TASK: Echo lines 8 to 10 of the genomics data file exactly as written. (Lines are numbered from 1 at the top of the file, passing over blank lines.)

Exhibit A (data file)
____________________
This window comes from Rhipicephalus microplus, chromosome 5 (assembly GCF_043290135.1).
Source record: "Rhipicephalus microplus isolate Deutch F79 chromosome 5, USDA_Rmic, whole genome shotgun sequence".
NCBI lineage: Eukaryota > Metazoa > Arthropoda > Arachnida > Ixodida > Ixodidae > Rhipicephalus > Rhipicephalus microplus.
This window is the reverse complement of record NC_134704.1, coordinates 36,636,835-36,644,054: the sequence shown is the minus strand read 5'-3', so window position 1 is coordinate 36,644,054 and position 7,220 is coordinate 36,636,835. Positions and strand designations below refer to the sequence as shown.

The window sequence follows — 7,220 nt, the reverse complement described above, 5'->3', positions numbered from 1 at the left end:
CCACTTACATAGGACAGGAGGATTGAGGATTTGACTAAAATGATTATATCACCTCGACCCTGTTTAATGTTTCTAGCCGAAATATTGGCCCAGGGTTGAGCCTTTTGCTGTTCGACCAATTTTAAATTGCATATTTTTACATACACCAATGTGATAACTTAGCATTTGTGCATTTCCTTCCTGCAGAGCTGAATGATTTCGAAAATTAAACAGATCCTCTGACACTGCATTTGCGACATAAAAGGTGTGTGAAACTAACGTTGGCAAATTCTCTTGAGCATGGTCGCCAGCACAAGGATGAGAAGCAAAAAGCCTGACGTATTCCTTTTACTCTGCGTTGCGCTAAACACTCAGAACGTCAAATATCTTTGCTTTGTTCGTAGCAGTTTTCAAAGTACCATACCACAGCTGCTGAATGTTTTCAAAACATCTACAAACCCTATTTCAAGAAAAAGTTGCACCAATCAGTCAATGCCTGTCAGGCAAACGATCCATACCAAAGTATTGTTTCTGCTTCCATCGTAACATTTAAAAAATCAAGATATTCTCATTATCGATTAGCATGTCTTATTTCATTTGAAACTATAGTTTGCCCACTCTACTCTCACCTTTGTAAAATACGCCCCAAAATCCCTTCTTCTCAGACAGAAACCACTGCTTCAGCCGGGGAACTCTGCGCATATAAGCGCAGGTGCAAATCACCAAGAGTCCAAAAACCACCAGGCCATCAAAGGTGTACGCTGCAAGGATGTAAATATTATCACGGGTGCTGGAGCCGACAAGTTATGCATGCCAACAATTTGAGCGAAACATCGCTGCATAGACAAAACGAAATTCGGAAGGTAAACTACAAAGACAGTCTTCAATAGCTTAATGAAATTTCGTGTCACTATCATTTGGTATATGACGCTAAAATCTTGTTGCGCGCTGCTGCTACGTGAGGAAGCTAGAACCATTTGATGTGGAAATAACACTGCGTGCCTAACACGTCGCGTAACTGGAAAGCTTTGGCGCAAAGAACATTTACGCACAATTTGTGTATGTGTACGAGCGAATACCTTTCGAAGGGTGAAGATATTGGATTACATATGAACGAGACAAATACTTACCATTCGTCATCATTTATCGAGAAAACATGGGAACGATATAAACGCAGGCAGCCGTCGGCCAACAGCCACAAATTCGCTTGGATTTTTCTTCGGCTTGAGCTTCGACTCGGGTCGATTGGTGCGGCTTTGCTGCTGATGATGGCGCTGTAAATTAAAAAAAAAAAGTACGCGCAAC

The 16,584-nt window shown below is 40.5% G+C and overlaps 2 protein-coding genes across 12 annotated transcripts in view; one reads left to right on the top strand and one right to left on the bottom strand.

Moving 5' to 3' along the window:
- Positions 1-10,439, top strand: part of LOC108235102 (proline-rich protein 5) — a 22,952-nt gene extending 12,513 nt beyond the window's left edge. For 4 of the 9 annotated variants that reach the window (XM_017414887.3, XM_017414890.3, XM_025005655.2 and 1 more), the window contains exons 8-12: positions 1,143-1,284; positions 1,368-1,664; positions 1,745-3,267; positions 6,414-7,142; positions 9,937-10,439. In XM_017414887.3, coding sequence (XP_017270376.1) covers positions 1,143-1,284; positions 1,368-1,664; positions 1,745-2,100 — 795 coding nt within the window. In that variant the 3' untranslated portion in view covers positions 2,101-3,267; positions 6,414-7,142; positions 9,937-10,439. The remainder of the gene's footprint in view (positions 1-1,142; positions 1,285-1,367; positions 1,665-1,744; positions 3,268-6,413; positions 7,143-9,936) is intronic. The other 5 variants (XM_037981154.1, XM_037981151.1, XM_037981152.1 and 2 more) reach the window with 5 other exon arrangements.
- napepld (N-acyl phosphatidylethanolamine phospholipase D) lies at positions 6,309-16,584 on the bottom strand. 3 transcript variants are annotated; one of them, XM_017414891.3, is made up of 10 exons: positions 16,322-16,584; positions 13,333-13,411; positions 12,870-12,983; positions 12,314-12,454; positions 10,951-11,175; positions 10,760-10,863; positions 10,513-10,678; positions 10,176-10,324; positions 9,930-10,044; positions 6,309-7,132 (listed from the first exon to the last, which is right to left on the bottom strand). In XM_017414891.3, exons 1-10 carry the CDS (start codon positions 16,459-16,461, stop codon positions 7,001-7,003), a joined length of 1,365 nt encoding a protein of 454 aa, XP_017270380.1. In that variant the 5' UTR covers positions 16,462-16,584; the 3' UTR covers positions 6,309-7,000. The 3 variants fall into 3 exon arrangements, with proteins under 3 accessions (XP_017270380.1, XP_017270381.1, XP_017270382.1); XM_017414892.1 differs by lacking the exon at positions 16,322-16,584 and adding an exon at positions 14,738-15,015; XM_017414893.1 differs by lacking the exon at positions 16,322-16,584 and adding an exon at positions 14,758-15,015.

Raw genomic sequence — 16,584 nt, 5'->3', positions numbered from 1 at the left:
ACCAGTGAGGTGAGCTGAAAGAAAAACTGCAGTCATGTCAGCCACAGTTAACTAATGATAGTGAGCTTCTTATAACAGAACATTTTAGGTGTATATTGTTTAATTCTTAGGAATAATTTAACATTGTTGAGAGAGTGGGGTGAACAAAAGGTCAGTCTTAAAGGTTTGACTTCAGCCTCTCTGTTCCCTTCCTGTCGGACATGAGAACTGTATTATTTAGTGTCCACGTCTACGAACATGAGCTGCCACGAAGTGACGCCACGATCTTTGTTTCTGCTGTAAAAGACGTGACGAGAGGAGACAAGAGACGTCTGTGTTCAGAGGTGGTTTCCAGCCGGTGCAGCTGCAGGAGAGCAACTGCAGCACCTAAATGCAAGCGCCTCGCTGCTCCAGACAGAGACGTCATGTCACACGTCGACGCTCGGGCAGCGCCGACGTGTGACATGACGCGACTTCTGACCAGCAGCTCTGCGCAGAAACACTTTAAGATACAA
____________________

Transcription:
Moving 5' to 3' along the window:
- Positions 1-10,439, top strand: part of LOC108235102 (proline-rich protein 5) — a 22,952-nt gene extending 12,513 nt beyond the window's left edge. For 4 of the 9 annotated variants that reach the window (XM_017414887.3, XM_017414890.3, XM_025005655.2 and 1 more), the window contains exons 8-12: positions 1,143-1,284; positions 1,368-1,664; positions 1,745-3,267; positions 6,414-7,142; positions 9,937-10,439. In XM_017414887.3, coding sequence (XP_017270376.1) covers positions 1,143-1,284; positions 1,368-1,664; positions 1,745-2,100 — 795 coding nt within the window. In that variant the 3' untranslated portion in view covers positions 2,101-3,267; positions 6,414-7,142; positions 9,937-10,439. The remainder of the gene's footprint in view (positions 1-1,142; positions 1,285-1,367; positions 1,665-1,744; positions 3,268-6,413; positions 7,143-9,936) is intronic. The other 5 variants (XM_037981154.1, XM_037981151.1, XM_037981152.1 and 2 more) reach the window with 5 other exon arrangements.
- napepld (N-acyl phosphatidylethanolamine phospholipase D) lies at positions 6,309-16,584 on the bottom strand. 3 transcript variants are annotated; one of them, XM_017414891.3, is made up of 10 exons: positions 16,322-16,584; positions 13,333-13,411; positions 12,870-12,983; positions 12,314-12,454; positions 10,951-11,175; positions 10,760-10,863; positions 10,513-10,678; positions 10,176-10,324; positions 9,930-10,044; positions 6,309-7,132 (listed from the first exon to the last, which is right to left on the bottom strand). In XM_017414891.3, exons 1-10 carry the CDS (start codon positions 16,459-16,461, stop codon positions 7,001-7,003), a joined length of 1,365 nt encoding a protein of 454 aa, XP_017270380.1. In that variant the 5' UTR covers positions 16,462-16,584; the 3' UTR covers positions 6,309-7,000. The 3 variants fall into 3 exon arrangements, with proteins under 3 accessions (XP_017270380.1, XP_017270381.1, XP_017270382.1); XM_017414892.1 differs by lacking the exon at positions 16,322-16,584 and adding an exon at positions 14,738-15,015; XM_017414893.1 differs by lacking the exon at positions 16,322-16,584 and adding an exon at positions 14,758-15,015.